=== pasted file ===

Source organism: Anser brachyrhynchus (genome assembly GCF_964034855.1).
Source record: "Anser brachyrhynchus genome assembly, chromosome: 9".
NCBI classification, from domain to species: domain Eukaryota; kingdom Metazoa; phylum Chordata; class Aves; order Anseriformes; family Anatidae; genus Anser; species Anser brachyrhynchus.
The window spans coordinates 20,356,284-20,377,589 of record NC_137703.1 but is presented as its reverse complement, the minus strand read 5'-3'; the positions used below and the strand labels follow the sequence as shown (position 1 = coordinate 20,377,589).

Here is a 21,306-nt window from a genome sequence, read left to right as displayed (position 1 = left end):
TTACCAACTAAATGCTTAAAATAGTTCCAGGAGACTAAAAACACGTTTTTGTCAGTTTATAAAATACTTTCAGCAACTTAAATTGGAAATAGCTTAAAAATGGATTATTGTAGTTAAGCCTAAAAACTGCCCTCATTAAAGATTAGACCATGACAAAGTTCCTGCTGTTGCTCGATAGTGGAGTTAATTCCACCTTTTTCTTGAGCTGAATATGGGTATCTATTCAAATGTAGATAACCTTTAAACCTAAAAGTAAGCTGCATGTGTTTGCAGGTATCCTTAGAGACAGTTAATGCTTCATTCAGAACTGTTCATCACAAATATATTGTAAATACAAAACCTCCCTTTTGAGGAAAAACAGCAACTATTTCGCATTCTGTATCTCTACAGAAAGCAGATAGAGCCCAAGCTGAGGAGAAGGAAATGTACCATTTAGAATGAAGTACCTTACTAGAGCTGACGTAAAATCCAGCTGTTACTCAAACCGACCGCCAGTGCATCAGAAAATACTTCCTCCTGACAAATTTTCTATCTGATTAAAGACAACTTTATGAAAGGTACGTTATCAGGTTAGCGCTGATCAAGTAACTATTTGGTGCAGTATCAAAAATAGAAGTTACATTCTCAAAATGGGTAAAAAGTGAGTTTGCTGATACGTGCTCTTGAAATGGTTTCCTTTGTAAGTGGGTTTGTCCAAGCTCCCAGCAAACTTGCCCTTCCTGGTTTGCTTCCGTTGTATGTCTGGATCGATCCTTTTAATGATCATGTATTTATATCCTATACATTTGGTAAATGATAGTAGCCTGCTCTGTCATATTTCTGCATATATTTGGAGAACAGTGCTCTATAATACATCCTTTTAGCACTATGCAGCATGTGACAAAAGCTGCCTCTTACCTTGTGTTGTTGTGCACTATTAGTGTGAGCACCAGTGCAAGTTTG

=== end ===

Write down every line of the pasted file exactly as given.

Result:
Source organism: Anser brachyrhynchus (genome assembly GCF_964034855.1).
Source record: "Anser brachyrhynchus genome assembly, chromosome: 9".
NCBI classification, from domain to species: domain Eukaryota; kingdom Metazoa; phylum Chordata; class Aves; order Anseriformes; family Anatidae; genus Anser; species Anser brachyrhynchus.
The window spans coordinates 20,356,284-20,377,589 of record NC_137703.1 but is presented as its reverse complement, the minus strand read 5'-3'; the positions used below and the strand labels follow the sequence as shown (position 1 = coordinate 20,377,589).

Here is a 21,306-nt window from a genome sequence, read left to right as displayed (position 1 = left end):
TTACCAACTAAATGCTTAAAATAGTTCCAGGAGACTAAAAACACGTTTTTGTCAGTTTATAAAATACTTTCAGCAACTTAAATTGGAAATAGCTTAAAAATGGATTATTGTAGTTAAGCCTAAAAACTGCCCTCATTAAAGATTAGACCATGACAAAGTTCCTGCTGTTGCTCGATAGTGGAGTTAATTCCACCTTTTTCTTGAGCTGAATATGGGTATCTATTCAAATGTAGATAACCTTTAAACCTAAAAGTAAGCTGCATGTGTTTGCAGGTATCCTTAGAGACAGTTAATGCTTCATTCAGAACTGTTCATCACAAATATATTGTAAATACAAAACCTCCCTTTTGAGGAAAAACAGCAACTATTTCGCATTCTGTATCTCTACAGAAAGCAGATAGAGCCCAAGCTGAGGAGAAGGAAATGTACCATTTAGAATGAAGTACCTTACTAGAGCTGACGTAAAATCCAGCTGTTACTCAAACCGACCGCCAGTGCATCAGAAAATACTTCCTCCTGACAAATTTTCTATCTGATTAAAGACAACTTTATGAAAGGTACGTTATCAGGTTAGCGCTGATCAAGTAACTATTTGGTGCAGTATCAAAAATAGAAGTTACATTCTCAAAATGGGTAAAAAGTGAGTTTGCTGATACGTGCTCTTGAAATGGTTTCCTTTGTAAGTGGGTTTGTCCAAGCTCCCAGCAAACTTGCCCTTCCTGGTTTGCTTCCGTTGTATGTCTGGATCGATCCTTTTAATGATCATGTATTTATATCCTATACATTTGGTAAATGATAGTAGCCTGCTCTGTCATATTTCTGCATATATTTGGAGAACAGTGCTCTATAATACATCCTTTTAGCACTATGCAGCATGTGACAAAAGCTGCCTCTTACCTTGTGTTGTTGTGCACTATTAGTGTGAGCACCAGTGCAAGTTTG